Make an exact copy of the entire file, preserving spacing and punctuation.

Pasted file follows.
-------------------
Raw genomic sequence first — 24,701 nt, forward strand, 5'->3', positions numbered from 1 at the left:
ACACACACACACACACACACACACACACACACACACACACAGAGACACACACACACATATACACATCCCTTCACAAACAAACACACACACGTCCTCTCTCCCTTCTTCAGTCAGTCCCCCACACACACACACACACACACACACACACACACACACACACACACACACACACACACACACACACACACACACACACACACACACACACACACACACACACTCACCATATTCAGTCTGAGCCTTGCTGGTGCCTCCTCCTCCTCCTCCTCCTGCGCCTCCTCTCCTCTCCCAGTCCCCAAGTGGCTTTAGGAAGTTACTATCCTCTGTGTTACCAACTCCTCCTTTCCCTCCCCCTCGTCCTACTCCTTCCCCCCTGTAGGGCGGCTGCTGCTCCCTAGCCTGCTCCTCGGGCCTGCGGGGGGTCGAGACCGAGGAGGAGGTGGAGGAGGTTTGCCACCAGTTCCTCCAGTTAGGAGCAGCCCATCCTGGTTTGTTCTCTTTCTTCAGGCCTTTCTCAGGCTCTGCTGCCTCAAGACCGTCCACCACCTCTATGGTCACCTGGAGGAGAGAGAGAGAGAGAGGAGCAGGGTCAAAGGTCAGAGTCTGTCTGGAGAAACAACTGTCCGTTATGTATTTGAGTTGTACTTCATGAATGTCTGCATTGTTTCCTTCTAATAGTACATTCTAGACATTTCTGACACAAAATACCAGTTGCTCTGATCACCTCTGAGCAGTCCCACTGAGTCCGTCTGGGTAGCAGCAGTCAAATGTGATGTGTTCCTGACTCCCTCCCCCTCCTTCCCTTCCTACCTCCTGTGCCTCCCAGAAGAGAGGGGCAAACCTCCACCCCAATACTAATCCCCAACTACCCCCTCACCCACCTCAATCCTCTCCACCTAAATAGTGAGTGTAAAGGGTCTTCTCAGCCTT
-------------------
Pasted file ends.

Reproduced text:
Raw genomic sequence first — 24,701 nt, forward strand, 5'->3', positions numbered from 1 at the left:
ACACACACACACACACACACACACACACACACACACACACAGAGACACACACACACATATACACATCCCTTCACAAACAAACACACACACGTCCTCTCTCCCTTCTTCAGTCAGTCCCCCACACACACACACACACACACACACACACACACACACACACACACACACACACACACACACACACACACACACACACACACACACACACACACACACACACTCACCATATTCAGTCTGAGCCTTGCTGGTGCCTCCTCCTCCTCCTCCTCCTGCGCCTCCTCTCCTCTCCCAGTCCCCAAGTGGCTTTAGGAAGTTACTATCCTCTGTGTTACCAACTCCTCCTTTCCCTCCCCCTCGTCCTACTCCTTCCCCCCTGTAGGGCGGCTGCTGCTCCCTAGCCTGCTCCTCGGGCCTGCGGGGGGTCGAGACCGAGGAGGAGGTGGAGGAGGTTTGCCACCAGTTCCTCCAGTTAGGAGCAGCCCATCCTGGTTTGTTCTCTTTCTTCAGGCCTTTCTCAGGCTCTGCTGCCTCAAGACCGTCCACCACCTCTATGGTCACCTGGAGGAGAGAGAGAGAGAGAGGAGCAGGGTCAAAGGTCAGAGTCTGTCTGGAGAAACAACTGTCCGTTATGTATTTGAGTTGTACTTCATGAATGTCTGCATTGTTTCCTTCTAATAGTACATTCTAGACATTTCTGACACAAAATACCAGTTGCTCTGATCACCTCTGAGCAGTCCCACTGAGTCCGTCTGGGTAGCAGCAGTCAAATGTGATGTGTTCCTGACTCCCTCCCCCTCCTTCCCTTCCTACCTCCTGTGCCTCCCAGAAGAGAGGGGCAAACCTCCACCCCAATACTAATCCCCAACTACCCCCTCACCCACCTCAATCCTCTCCACCTAAATAGTGAGTGTAAAGGGTCTTCTCAGCCTT